The Connection between Integral and Metamodern Thinking and Spirituality
The concept of worldview is pretty central to my work, and there are different ways of categorizing worldviews. I want to add some depth to a post I wrote last year, which I began by restating a summary of Annick de Witt’s model for categorization, which involves a world cartoon graphic that shows some common cultural aspects of the 4 main worldview categories. This categorization is similar to the spiral dynamics model and related models that a lot of metamodern and integral theory work is based upon, but de Witt’s system doesn’t present any of these as stages and no category appears as being above or below any other. They are simply presented as different ways in which you can be oriented within the same world. All people and all worldviews simply coexist within this model.
I analyzed her graphic and I envisioned it overlaid within a rectangular coordinate system:
In my interpretation, the X axis represents the spiritual/secular dichotomy. We can say that “spiritual” means the interconnection to the timeless and to the underlying reality behind appearances that holds it all together and gives enduring meaning. “Secular” quite simply refers to things that are instead more worldly focused, with the assumption that everything in reality is temporal and belongs to an age. So this axis ultimately hinges upon the belief that there is something timeless holding reality together and that is what provides ultimate meaning for our lives.
The Y axis represents the epistemically monistic/pluralistic dichotomy. This dichotomy hinges on how complex or straightforward it is to understand reality. The epistemically monistic worldviews are also reductive, since they have a privileged source of knowledge. Whether this source is modern science or a holy book, the common thread is that all other sources need to ultimately be interpreted in terms of this privileged source in order to be considered valid. Epistemically pluralistic is also multi-perspectival, since more than one perspective on reality can simultaneously be considered valid. However, unlike the postmodern, which lacks a process for determining a greater whole in which the perspectives can be contexualized, the integrative worldview category provides a way that we might reach this, and this is because it is both multi-perspectival and spiritual. It is the non-dogmatic spirituality that allows us to consider multiple perspectives and to seek the deeper reality that ties it together, and it is through our search for meaning in life that we might find this.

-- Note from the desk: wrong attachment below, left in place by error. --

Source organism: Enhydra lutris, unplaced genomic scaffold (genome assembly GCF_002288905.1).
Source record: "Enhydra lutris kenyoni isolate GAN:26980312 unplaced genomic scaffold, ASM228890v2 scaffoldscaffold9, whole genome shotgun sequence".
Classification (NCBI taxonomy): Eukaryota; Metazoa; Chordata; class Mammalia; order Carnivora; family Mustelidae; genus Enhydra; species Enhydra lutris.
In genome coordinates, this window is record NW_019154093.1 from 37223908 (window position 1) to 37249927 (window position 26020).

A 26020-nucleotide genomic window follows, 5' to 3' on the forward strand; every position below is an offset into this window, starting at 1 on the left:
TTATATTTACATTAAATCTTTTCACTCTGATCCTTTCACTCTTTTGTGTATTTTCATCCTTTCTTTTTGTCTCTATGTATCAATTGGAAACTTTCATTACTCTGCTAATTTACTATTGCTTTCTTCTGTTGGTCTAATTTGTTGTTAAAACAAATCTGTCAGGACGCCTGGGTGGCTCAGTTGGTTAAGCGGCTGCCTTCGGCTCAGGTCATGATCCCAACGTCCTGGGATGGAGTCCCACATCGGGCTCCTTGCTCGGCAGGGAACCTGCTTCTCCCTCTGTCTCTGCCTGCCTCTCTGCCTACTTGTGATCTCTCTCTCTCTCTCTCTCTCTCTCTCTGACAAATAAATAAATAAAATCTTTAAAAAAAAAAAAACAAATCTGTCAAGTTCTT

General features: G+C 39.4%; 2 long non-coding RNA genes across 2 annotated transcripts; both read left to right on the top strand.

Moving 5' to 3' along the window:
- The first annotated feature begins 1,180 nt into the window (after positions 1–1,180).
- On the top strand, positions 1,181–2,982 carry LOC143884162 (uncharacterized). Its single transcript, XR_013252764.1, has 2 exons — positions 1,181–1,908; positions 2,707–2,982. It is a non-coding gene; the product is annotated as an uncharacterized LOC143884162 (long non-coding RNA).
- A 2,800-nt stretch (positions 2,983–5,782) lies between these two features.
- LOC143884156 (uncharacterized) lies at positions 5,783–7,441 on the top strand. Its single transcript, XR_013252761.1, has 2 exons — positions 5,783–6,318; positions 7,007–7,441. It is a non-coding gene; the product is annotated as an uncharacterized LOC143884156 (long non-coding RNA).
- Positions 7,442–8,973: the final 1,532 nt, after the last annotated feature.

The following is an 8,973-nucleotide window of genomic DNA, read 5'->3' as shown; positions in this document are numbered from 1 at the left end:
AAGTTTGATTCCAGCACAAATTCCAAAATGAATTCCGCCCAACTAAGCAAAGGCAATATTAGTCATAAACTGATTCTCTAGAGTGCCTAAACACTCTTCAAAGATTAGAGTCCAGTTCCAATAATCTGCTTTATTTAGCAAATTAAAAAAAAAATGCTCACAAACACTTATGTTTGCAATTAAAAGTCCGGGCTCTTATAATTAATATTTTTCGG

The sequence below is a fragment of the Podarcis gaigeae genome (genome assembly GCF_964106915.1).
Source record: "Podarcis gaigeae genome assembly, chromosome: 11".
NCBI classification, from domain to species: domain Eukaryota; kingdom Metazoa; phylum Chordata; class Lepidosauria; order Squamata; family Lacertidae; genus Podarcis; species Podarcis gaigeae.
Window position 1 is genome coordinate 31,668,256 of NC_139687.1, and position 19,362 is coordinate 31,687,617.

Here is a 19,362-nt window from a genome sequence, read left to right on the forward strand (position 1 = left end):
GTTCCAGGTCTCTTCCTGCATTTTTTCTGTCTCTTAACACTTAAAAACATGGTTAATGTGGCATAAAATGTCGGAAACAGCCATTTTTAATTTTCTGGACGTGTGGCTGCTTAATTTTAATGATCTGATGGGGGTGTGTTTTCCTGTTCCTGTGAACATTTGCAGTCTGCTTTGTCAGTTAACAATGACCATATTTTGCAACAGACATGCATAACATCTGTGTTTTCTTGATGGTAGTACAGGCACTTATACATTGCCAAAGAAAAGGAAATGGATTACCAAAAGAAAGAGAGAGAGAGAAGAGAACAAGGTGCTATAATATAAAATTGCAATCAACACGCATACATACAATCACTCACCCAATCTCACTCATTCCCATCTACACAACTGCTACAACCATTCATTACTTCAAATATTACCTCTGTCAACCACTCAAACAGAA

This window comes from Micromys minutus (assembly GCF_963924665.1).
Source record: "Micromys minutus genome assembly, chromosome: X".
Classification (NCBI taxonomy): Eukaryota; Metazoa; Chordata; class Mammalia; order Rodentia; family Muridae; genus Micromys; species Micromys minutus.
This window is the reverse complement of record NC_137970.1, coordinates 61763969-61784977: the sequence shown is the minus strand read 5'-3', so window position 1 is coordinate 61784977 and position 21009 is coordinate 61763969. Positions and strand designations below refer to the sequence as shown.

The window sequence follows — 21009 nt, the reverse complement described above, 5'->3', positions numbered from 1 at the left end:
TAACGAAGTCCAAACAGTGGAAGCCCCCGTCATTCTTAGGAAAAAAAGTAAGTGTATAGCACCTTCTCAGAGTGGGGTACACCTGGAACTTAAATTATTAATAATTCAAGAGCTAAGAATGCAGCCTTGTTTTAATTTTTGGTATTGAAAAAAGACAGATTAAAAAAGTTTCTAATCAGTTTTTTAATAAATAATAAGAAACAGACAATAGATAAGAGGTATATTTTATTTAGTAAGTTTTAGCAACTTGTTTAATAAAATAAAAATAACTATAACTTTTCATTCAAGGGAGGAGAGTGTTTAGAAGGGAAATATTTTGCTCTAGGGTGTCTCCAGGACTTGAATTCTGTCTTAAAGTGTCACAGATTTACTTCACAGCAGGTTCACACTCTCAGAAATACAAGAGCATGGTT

Note that the “integrative” within this model seems to correspond to the “Tier 2” stages in Ken Wilber’s AQAL model and it also seems to align with the “yellow” or “teal” or “integral” stage that Hanzi Freinacht sees as what we should aim for in our personal and societal development. Now, I will admit that I do largely agree with Hanzi and I also find a lot of agreement with Wilber. They all seem to agree that there are stages of development that transcend and include the prior stages and that, therefore, what de Witt’s model calls “integrative” should be above and beyond the other 3, as far as development goes. The sensibilities and perspectives of the other 3 (traditional, modern, postmodern) are transcended and included within the integrative, or whatever word we wish to use for that stage. Despite this, I like the way Annick frames it because it is less condescending to convey to people who are at the lower levels. Her model simply shows these as different co-equal perspectives on the world and none are necessarily better than others. In her work, she does go on to carefully convey that there are benefits of some sort of integrative worldview, but the beauty of framing it initially this way is that it is more inviting to people who are traditional, modern, or postmodern. So while I agree that we should try to develop to an integral stage as individuals, as communities, as nations, and as a global society, I also acknowledge the utility of presenting the virtues of integral and metamodern thinking to people without coming off as condescending.